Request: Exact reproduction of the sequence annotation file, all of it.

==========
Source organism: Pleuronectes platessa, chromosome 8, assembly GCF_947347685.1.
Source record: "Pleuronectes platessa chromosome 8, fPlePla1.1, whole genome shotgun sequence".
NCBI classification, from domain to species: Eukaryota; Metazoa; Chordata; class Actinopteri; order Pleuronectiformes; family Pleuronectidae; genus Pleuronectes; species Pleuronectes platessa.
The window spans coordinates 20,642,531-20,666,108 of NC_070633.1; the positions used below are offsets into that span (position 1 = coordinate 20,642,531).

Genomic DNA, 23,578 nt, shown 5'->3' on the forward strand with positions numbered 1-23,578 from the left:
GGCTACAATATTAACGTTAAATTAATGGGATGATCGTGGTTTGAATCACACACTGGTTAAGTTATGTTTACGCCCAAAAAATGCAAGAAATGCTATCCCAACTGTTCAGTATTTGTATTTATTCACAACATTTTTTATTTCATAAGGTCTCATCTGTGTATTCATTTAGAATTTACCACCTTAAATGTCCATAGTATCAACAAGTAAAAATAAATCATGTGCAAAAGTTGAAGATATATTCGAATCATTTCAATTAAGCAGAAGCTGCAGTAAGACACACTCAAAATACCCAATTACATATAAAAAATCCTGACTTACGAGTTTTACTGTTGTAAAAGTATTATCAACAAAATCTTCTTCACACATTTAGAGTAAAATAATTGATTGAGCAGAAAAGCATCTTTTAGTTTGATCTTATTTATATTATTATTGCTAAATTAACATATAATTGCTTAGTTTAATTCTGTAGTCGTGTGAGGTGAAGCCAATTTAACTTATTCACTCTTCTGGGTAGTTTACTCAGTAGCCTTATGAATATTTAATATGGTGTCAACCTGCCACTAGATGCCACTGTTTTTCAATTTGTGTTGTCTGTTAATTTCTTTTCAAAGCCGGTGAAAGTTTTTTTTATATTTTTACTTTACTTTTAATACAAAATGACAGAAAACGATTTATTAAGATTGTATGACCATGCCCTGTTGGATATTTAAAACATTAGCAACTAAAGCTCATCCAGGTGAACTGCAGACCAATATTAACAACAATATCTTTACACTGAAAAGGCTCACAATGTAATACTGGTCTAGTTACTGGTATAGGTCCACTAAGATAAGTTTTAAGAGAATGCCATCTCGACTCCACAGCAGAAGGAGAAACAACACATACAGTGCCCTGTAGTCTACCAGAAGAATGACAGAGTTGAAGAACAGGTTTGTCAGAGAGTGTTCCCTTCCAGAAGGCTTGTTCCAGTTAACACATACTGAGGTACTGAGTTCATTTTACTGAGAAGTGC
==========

Source organism: Pleuronectes platessa, chromosome 8, assembly GCF_947347685.1.
Source record: "Pleuronectes platessa chromosome 8, fPlePla1.1, whole genome shotgun sequence".
NCBI classification, from domain to species: Eukaryota; Metazoa; Chordata; class Actinopteri; order Pleuronectiformes; family Pleuronectidae; genus Pleuronectes; species Pleuronectes platessa.
The window spans coordinates 20,642,531-20,666,108 of NC_070633.1; the positions used below are offsets into that span (position 1 = coordinate 20,642,531).

Genomic DNA, 23,578 nt, shown 5'->3' on the forward strand with positions numbered 1-23,578 from the left:
GGCTACAATATTAACGTTAAATTAATGGGATGATCGTGGTTTGAATCACACACTGGTTAAGTTATGTTTACGCCCAAAAAATGCAAGAAATGCTATCCCAACTGTTCAGTATTTGTATTTATTCACAACATTTTTTATTTCATAAGGTCTCATCTGTGTATTCATTTAGAATTTACCACCTTAAATGTCCATAGTATCAACAAGTAAAAATAAATCATGTGCAAAAGTTGAAGATATATTCGAATCATTTCAATTAAGCAGAAGCTGCAGTAAGACACACTCAAAATACCCAATTACATATAAAAAATCCTGACTTACGAGTTTTACTGTTGTAAAAGTATTATCAACAAAATCTTCTTCACACATTTAGAGTAAAATAATTGATTGAGCAGAAAAGCATCTTTTAGTTTGATCTTATTTATATTATTATTGCTAAATTAACATATAATTGCTTAGTTTAATTCTGTAGTCGTGTGAGGTGAAGCCAATTTAACTTATTCACTCTTCTGGGTAGTTTACTCAGTAGCCTTATGAATATTTAATATGGTGTCAACCTGCCACTAGATGCCACTGTTTTTCAATTTGTGTTGTCTGTTAATTTCTTTTCAAAGCCGGTGAAAGTTTTTTTTATATTTTTACTTTACTTTTAATACAAAATGACAGAAAACGATTTATTAAGATTGTATGACCATGCCCTGTTGGATATTTAAAACATTAGCAACTAAAGCTCATCCAGGTGAACTGCAGACCAATATTAACAACAATATCTTTACACTGAAAAGGCTCACAATGTAATACTGGTCTAGTTACTGGTATAGGTCCACTAAGATAAGTTTTAAGAGAATGCCATCTCGACTCCACAGCAGAAGGAGAAACAACACATACAGTGCCCTGTAGTCTACCAGAAGAATGACAGAGTTGAAGAACAGGTTTGTCAGAGAGTGTTCCCTTCCAGAAGGCTTGTTCCAGTTAACACATACTGAGGTACTGAGTTCATTTTACTGAGAAGTGC